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Sacha Rattle Brings His Clarinet To St George’s Hall

L’ORCHESTRA dell’Arte continues its Breaking New Ground musical journey later this month, with another celebrity concert at St George’s Hall, Liverpool.

The centrepiece of the concert features clarinettist Sacha Rattle (son of Liverpool Conductor Simon Rattle).  Sacha has become an established soloist since his highly-acclaimed solo Berlin debut in 2009. He is now a well-known figure on the international festival scene, appearing in Europe and the Far East. As well as concerto concerts, Sacha is also a very keen chamber musician.

In the concert, Sacha will be playing the Second Concerto for Clarinet by Weber.  The concerto was written in 1811, and is scored for a standard classical orchestra. The concert starts with the concert overture The Hebrides or Fingal’s Cave by Felix Mendelssohn.  This piece was composed in 1830 inspired by Mendelssohn’s visit to the Isle of Staffa in the Hebrides. This work is a typical Romantic era overture, intended as a concert overture, not as a prelude to an opera or play. Mendelssohn had been invited to perform in England in 1829. During this tour, he extended his travels into Scotland, and it was while on this journey that he visited Staffa and was deeply affected by the loneliness and grandeur of the scenery.  The work is now an established standard in the orchestral repertoire.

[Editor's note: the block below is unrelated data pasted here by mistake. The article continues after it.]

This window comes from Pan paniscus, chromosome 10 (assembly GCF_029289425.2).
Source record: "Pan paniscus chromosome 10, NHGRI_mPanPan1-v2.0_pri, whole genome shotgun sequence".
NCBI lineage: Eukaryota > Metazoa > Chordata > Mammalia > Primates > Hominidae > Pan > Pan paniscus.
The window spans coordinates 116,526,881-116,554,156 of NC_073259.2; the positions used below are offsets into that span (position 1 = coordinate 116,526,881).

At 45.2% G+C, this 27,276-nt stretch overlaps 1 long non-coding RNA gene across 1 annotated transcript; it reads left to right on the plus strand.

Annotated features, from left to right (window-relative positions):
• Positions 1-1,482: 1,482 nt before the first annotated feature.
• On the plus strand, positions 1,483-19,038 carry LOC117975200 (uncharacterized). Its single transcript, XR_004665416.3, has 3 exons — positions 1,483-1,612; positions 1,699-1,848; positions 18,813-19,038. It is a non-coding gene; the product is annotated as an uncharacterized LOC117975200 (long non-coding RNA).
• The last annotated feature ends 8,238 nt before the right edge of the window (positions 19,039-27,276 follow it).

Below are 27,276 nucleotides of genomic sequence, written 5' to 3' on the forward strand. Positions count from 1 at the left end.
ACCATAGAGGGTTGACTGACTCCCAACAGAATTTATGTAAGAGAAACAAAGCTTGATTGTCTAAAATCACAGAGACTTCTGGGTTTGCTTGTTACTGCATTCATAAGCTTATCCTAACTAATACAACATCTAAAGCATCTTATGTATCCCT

Following the interval, the L’Orchestra dell’Arte will perform the Symphony in C by Georges Bizet.

This work was written by the 17-year-old Bizet and was produced while he was studying at the Paris Conservatoire.   There is a body of opinion that the symphony was part of a student assignment – Bizet showed no interest in having it performed or published, and it was not played in his lifetime. The first performance was not until 1935, in Basel, Switzerland. At the time of its composition, Bizet was a student of Charles Gounod, who had also written a symphony.  There is a possibility that Bizet felt that the Symphony in C resembled that of Gounod, and was worried that audiences might feel that Bizet had copied his mentor’s work too closely.

Whatever the reasons, since its rediscovery and reinstatement in the repertoire, the Symphony in C has charmed audiences whenever it is performed.

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Sunday 22 May 2016

The Concert Room, St George’s Hall

Entrance via North Hall (opposite Walker Art Gallery) St Georges Place, Liverpool, L1 1 JJ

Door Open: 2.30pm

Concert Starts: 3pm

Tickets: £11 (incl. administrative fee) plus £2.25 fulfilment fee per order

All tickets can be purchased at Alternatively call 0844 800 0410.


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